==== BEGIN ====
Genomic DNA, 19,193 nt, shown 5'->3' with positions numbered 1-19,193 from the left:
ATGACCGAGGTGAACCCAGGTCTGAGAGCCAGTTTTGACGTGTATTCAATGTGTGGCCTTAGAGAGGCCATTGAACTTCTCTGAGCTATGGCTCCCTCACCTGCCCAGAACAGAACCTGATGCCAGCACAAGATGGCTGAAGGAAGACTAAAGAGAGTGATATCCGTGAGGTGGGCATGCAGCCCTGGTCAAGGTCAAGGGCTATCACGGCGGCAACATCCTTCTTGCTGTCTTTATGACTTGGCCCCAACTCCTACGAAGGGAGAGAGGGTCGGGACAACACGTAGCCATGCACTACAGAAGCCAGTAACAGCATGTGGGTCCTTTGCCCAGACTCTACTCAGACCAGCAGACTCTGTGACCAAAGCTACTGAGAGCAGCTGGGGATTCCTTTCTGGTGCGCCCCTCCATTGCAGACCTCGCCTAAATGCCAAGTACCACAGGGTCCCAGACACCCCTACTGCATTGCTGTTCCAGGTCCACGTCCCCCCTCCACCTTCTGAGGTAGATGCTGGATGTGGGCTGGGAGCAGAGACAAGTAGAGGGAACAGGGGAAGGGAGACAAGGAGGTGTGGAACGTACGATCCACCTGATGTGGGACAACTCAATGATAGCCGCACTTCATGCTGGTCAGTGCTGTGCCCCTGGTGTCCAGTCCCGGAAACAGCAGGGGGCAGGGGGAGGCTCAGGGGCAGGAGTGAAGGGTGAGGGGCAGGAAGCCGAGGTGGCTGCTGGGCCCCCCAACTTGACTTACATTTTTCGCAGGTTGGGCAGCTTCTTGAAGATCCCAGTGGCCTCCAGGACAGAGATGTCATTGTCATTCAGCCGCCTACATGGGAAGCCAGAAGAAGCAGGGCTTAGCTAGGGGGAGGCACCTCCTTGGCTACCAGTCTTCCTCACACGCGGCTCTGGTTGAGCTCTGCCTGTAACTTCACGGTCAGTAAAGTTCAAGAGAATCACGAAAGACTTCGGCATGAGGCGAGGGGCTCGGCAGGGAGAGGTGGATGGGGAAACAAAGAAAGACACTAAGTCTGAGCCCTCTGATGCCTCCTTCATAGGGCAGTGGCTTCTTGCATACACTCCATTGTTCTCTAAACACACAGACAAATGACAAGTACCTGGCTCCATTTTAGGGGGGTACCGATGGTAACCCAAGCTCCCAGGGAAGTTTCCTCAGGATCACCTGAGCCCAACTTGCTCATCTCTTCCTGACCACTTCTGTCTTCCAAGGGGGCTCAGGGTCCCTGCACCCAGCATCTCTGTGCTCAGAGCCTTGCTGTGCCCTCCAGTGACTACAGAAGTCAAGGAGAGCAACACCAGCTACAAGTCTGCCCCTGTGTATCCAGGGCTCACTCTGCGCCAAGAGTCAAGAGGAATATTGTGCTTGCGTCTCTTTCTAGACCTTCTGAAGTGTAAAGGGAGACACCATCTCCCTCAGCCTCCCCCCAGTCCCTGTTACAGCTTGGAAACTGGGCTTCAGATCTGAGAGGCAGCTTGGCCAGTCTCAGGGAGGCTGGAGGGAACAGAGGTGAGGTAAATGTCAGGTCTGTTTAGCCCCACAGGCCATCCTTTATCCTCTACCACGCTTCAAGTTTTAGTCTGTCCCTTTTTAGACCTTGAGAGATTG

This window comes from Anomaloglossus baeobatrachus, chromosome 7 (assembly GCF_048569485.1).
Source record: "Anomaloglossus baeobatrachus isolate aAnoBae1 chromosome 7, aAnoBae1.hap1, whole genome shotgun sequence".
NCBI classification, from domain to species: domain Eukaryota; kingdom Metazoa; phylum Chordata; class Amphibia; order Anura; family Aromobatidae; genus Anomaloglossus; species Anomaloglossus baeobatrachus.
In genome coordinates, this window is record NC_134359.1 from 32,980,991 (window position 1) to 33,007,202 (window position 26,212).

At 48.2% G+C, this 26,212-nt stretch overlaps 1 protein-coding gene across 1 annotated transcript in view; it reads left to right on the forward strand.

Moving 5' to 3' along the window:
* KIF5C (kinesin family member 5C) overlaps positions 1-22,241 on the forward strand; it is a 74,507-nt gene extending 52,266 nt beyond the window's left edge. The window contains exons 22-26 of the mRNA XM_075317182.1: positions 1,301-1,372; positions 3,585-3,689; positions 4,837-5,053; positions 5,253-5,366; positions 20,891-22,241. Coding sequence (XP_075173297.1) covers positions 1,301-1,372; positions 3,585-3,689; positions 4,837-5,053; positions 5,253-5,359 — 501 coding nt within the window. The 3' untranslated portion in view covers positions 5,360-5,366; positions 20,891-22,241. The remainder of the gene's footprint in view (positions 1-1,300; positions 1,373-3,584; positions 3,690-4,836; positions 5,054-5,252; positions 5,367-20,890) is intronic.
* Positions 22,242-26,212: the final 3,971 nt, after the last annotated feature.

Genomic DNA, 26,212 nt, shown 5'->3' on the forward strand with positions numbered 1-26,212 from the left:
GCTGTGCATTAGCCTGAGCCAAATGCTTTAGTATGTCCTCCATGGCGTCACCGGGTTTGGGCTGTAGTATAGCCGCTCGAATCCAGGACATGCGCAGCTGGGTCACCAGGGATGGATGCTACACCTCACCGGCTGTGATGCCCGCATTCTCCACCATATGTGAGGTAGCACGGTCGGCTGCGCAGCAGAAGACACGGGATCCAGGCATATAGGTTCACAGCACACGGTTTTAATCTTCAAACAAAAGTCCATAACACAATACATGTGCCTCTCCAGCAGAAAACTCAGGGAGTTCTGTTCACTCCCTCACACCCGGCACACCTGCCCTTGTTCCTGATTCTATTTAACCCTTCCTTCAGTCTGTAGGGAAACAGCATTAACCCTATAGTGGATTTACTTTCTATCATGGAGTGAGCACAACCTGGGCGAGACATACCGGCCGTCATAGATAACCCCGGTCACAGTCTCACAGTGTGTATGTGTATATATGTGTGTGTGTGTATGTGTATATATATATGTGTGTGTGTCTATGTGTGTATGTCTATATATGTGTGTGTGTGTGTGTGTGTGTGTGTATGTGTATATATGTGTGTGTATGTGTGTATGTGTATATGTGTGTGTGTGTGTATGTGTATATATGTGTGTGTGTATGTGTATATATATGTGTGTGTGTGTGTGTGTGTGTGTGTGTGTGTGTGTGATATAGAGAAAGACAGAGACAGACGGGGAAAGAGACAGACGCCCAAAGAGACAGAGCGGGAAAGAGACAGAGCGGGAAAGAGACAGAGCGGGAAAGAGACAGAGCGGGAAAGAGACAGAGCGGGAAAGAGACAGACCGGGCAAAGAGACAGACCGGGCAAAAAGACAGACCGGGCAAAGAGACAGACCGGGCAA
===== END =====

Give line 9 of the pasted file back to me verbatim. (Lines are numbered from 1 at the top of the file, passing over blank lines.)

* KIF5C (kinesin family member 5C) overlaps positions 1-22,241 on the forward strand; it is a 74,507-nt gene extending 52,266 nt beyond the window's left edge. The window contains exons 22-26 of the mRNA XM_075317182.1: positions 1,301-1,372; positions 3,585-3,689; positions 4,837-5,053; positions 5,253-5,366; positions 20,891-22,241. Coding sequence (XP_075173297.1) covers positions 1,301-1,372; positions 3,585-3,689; positions 4,837-5,053; positions 5,253-5,359 — 501 coding nt within the window. The 3' untranslated portion in view covers positions 5,360-5,366; positions 20,891-22,241. The remainder of the gene's footprint in view (positions 1-1,300; positions 1,373-3,584; positions 3,690-4,836; positions 5,054-5,252; positions 5,367-20,890) is intronic.